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Derogation   Listen
noun
Derogation  n.  
1.
The act of derogating, partly repealing, or lessening in value; disparagement; detraction; depreciation; followed by of, from, or to. "I hope it is no derogation to the Christian religion." "He counted it no derogation of his manhood to be seen to weep."
2.
(Stock Exch.) An alteration of, or subtraction from, a contract for a sale of stocks.






Collaborative International Dictionary of English 0.48








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"Derogation" Quotes from Famous Books



... in paragraphs 1 and 2 shall not constitute a means of arbitrary discrimination or a disguised restriction on the free movement of capital and payments as defined in Article 73b. ARTICLE 73e By way of derogation from Article 73b, Member States which, on 31 December 1993, enjoy a derogation on the basis of existing Community law, shall be entitled to maintain, until 31 December 1995 at the latest, restrictions on movement of capital authorized ...
— The Treaty of the European Union, Maastricht Treaty, 7th February, 1992 • European Union

... United States; and, second, that his attempted removal of Edwin M. Stanton was a violation of the Tenure of Office Act. In the President's answer to article ten, which contained the allegation that in his speech at St. Louis, in the year 1866, he had used certain language in derogation of the authority of the Congress of the United States, it was averred that the extracts did not present his speech or address accurately. Further than that, it was claimed that the allegation under that article ...
— Reminiscences of Sixty Years in Public Affairs, Vol. 2 • George S. Boutwell

... be felt, as some derogation from this high character, what he has himself avowed—that much of his allegory has a turn designedly given it in honour of Queen Elizabeth; a turn which will be called courtly or adulatory according to the ...
— English Critical Essays - Nineteenth Century • Various

... her head dolefully, and admitted that in Miss Pew's social code such a derogation from maiden dignity would be, in a manner, death—an offence ...
— The Golden Calf • M. E. Braddon

... narrow means, what then? A happy home was better than the finest house in Mayfair; a generous young fellow, such as, please God, his son was—loyal, upright, and a gentleman—might pretend surely to his kinswoman's hand without derogation; and the affection he bore Ethel himself was so great, and the sweet regard with which she returned it, that the simple father thought his kindly project was favoured by Heaven, and prayed for its fulfilment, and pleased himself to think, when ...
— The Newcomes • William Makepeace Thackeray

... illustrates the influence of his fictitious "Reign of Terror" by the statement that Mr. John Murray "was strongly advised against the publication of his views in derogation of Darwin's long-accepted theory of the coral islands, and was actually induced to delay it for two years" (p.307). And in "Nature" for the 17th November, 1887, the Duke of Argyll states that he has seen a letter from Sir Wyville Thomson in which he "urged and almost ...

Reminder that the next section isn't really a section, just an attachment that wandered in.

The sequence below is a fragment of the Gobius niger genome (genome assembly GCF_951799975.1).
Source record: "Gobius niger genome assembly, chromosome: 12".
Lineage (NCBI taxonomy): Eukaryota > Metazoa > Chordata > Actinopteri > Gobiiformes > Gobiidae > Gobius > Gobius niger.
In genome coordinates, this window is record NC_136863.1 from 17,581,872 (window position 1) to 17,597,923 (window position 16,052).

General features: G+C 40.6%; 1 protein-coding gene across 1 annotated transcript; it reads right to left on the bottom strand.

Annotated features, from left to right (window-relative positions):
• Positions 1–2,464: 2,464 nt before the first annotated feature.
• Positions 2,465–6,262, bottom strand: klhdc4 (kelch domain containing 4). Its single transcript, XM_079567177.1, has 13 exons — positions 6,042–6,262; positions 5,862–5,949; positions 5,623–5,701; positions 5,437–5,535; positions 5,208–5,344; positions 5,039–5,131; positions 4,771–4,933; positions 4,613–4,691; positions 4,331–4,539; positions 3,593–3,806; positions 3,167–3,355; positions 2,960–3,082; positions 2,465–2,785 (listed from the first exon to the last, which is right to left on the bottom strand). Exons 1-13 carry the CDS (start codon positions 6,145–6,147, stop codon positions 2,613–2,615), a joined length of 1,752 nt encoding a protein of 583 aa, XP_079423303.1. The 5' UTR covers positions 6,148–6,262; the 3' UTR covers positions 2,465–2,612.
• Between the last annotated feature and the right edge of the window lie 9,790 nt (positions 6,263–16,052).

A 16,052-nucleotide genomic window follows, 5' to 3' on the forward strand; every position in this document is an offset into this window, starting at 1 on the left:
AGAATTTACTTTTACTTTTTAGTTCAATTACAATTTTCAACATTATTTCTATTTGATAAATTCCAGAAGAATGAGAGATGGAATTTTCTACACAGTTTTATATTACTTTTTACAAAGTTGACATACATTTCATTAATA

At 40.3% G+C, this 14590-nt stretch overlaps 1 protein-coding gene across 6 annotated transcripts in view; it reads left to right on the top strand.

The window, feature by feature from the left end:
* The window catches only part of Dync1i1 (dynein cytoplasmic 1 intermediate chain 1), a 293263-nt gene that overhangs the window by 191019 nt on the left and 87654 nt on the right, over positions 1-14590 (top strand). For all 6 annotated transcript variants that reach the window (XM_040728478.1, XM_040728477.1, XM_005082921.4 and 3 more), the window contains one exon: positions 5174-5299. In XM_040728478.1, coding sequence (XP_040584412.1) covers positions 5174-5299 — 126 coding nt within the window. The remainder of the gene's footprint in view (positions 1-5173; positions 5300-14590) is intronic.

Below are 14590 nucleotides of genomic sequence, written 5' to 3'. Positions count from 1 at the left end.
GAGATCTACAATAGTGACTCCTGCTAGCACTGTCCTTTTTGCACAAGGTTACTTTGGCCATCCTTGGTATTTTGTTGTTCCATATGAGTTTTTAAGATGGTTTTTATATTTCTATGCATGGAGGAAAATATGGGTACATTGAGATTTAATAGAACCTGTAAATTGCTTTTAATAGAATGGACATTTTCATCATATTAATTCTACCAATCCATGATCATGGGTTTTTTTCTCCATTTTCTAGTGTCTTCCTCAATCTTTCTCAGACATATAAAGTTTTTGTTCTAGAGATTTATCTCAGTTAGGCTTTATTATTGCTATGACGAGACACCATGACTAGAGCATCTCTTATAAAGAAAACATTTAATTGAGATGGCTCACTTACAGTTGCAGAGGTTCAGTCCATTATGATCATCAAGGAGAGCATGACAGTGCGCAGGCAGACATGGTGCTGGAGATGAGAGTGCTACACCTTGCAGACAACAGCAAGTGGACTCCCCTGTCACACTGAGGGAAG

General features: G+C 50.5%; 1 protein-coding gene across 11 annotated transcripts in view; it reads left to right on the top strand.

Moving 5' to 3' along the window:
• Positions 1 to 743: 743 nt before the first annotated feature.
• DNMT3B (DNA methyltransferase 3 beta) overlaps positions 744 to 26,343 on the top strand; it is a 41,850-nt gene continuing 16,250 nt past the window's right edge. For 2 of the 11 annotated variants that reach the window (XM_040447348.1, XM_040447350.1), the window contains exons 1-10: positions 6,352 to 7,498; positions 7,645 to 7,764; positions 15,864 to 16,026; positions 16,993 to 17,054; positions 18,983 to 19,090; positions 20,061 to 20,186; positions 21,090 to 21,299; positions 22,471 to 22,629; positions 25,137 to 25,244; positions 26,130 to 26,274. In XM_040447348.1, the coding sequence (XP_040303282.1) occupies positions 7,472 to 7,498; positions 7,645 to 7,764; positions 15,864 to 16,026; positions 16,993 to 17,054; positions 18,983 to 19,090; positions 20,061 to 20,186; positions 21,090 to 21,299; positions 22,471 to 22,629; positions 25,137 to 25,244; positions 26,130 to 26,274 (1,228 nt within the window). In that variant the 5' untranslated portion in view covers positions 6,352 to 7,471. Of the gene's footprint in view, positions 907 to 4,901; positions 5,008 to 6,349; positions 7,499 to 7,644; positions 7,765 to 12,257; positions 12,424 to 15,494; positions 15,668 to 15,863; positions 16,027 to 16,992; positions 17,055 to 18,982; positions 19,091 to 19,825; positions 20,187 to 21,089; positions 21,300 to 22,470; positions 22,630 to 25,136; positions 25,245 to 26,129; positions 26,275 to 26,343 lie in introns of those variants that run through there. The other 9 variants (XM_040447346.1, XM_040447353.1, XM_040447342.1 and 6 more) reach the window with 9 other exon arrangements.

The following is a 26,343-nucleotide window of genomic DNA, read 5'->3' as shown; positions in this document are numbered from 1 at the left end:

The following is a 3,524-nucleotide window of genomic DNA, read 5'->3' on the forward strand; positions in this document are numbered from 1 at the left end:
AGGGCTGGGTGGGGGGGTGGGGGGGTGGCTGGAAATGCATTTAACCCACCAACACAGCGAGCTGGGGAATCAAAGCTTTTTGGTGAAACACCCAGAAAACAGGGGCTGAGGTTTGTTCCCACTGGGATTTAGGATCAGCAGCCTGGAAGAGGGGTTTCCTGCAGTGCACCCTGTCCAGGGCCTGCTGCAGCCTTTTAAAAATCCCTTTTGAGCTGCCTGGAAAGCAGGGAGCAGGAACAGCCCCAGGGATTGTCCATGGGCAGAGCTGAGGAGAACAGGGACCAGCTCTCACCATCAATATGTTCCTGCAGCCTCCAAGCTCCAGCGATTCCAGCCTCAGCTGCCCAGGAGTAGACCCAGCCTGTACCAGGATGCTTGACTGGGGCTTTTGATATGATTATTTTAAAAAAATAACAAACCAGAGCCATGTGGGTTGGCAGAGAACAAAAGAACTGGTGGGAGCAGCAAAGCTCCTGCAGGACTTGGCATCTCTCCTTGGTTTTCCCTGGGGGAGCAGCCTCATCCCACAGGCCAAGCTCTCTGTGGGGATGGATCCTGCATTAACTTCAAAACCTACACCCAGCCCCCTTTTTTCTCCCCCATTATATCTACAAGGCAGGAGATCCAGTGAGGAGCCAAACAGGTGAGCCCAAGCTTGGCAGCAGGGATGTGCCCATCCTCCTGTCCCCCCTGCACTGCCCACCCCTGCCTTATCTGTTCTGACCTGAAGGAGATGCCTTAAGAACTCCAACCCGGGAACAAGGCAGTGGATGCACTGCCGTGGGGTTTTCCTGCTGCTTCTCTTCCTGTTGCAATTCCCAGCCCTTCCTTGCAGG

— Hasisadra's Adventure - Essay #7 from "Science and Hebrew Tradition" • Thomas Henry Huxley

... of book writing; and if he be not repulsed or slighted, must appear in print like a Punie with his guardian, and his censor's hand on the back of his title to be his bail and surety that he is no idiot or seducer, it cannot be but a dishonour and derogation to the author, to the book, to the privilege ...
— Curiosities of Literature, Vol. II (of 3) - Edited, With Memoir And Notes, By His Son, The Earl Of Beaconsfield • Isaac D'Israeli

... tradition is all past. You don't know what the Soath is now. Ah suppose mah fathaw despahses business, but he's a tradition himself, as Ah tell him." Beaton would have enjoyed joining the young lady in anything she might be going to say in derogation of her father, but he restrained himself, and she went on more and more as if she wished to account for her father's habitual hauteur with Beaton, if not to excuse it. "Ah tell him he don't understand the rising generation. He was brought up in the ...
— Henry James, Jr. • William Dean Howells

... debasement, existing in an intolerable atmosphere of derogation and disrepute, the humble and humiliated American Negro sought the exaltation of international honor. Denied and disavowed at home, through vicissitude of international war, he hoped for affirmation of a new world dictum in acknowledgment of his ...
— Kelly Miller's History of the World War for Human Rights • Kelly Miller

... there is to expect it from clerks, stationary engineers, plumbers, or firemen. While comparisons are invidious, I should be inclined to say that the ordinary chauffeur was probably a brighter man than the average detective. This is not to be taken in derogation of the latter, but as a compliment to the former. There are a great many detectives of ambiguous training. I remember in one case discovering that of the more important detectives employed by a well-known private ...
— Courts and Criminals • Arthur Train

... established, governing neutral trade in time of war, without limitation or impairment by order in council or other municipal legislation by the British Government, and will not recognize the validity of prize-court proceedings taken under restraints imposed by British municipal law in derogation of the rights of American citizens under ...
— The Story of the Great War, Volume V (of 8) • Francis J. (Francis Joseph) Reynolds, Allen L. (Allen Leon)

... advanced that it is a derogation from the "purity" of science to study it in its active incarnation, instead of in theoretical abstraction, rests upon a misunderstanding. AS matter of fact, any subject is cultural in the degree ...
— Democracy and Education • John Dewey